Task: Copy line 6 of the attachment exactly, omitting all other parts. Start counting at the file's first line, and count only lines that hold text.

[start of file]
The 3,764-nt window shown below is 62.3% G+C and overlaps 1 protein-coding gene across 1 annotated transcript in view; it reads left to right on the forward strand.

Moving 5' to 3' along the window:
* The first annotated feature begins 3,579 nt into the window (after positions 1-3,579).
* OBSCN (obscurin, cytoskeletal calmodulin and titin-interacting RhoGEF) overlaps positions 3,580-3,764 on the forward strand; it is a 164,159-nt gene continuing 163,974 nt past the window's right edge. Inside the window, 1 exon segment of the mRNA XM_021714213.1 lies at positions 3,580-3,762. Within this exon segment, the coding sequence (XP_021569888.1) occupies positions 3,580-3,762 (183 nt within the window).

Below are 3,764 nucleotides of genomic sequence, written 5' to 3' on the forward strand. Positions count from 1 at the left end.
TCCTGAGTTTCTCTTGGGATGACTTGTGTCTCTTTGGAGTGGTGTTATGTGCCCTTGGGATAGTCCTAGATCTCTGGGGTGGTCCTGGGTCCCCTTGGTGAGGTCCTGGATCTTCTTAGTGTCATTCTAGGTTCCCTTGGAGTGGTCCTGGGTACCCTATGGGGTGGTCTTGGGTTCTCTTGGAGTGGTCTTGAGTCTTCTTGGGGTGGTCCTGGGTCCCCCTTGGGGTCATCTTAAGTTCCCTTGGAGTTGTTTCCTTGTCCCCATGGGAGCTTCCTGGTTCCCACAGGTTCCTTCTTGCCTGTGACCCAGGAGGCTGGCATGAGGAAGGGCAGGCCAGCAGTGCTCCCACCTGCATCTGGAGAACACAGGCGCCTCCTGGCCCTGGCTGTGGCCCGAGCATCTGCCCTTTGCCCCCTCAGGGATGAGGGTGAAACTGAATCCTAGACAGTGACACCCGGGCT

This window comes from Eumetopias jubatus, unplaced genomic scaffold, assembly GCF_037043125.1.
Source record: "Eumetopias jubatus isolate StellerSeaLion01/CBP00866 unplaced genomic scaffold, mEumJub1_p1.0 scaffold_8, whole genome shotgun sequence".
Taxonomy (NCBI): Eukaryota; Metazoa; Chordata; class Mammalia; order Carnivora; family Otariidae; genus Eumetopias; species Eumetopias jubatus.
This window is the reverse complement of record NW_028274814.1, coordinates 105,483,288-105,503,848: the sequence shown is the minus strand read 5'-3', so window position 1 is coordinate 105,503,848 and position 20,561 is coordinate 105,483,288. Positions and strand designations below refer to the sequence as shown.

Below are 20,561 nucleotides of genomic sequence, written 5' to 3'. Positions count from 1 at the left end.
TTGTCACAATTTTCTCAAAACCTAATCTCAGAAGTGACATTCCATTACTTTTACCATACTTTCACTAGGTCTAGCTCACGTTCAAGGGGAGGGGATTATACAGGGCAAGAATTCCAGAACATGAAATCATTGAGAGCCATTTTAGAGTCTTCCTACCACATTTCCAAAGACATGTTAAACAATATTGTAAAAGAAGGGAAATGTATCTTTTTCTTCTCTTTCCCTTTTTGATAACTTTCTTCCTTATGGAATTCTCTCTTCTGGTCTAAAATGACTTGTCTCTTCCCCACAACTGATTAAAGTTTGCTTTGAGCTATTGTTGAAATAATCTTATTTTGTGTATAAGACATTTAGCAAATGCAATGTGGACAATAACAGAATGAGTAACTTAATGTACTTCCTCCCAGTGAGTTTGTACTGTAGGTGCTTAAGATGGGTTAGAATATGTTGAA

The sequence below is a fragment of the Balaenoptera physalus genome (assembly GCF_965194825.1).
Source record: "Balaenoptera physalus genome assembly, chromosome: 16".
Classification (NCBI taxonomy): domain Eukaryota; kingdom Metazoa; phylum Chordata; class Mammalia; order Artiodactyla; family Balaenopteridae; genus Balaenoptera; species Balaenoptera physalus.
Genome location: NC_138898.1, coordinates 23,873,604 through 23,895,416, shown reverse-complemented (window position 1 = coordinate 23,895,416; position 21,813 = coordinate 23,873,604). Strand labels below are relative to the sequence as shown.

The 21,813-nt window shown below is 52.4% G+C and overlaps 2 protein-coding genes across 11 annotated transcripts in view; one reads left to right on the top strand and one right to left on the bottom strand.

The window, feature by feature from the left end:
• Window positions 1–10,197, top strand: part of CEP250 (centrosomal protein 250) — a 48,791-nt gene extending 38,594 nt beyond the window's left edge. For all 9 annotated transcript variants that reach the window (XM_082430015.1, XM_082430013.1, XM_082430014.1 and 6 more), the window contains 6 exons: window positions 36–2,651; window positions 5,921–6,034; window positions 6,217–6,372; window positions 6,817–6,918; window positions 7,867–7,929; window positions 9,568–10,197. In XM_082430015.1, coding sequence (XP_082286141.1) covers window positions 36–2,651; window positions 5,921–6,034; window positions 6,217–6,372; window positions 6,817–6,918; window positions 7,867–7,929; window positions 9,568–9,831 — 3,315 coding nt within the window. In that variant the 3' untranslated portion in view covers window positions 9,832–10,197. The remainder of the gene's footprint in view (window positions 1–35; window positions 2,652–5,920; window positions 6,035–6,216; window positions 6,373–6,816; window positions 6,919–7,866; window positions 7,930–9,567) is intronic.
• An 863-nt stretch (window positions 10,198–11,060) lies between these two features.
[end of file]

TCCTGAGTTTCTCTTGGGATGACTTGTGTCTCTTTGGAGTGGTGTTATGTGCCCTTGGGATAGTCCTAGATCTCTGGGGTGGTCCTGGGTCCCCTTGGTGAGGTCCTGGATCTTCTTAGTGTCATTCTAGGTTCCCTTGGAGTGGTCCTGGGTACCCTATGGGGTGGTCTTGGGTTCTCTTGGAGTGGTCTTGAGTCTTCTTGGGGTGGTCCTGGGTCCCCCTTGGGGTCATCTTAAGTTCCCTTGGAGTTGTTTCCTTGTCCCCATGGGAGCTTCCTGGTTCCCACAGGTTCCTTCTTGCCTGTGACCCAGGAGGCTGGCATGAGGAAGGGCAGGCCAGCAGTGCTCCCACCTGCATCTGGAGAACACAGGCGCCTCCTGGCCCTGGCTGTGGCCCGAGCATCTGCCCTTTGCCCCCTCAGGGATGAGGGTGAAACTGAATCCTAGACAGTGACACCCGGGCT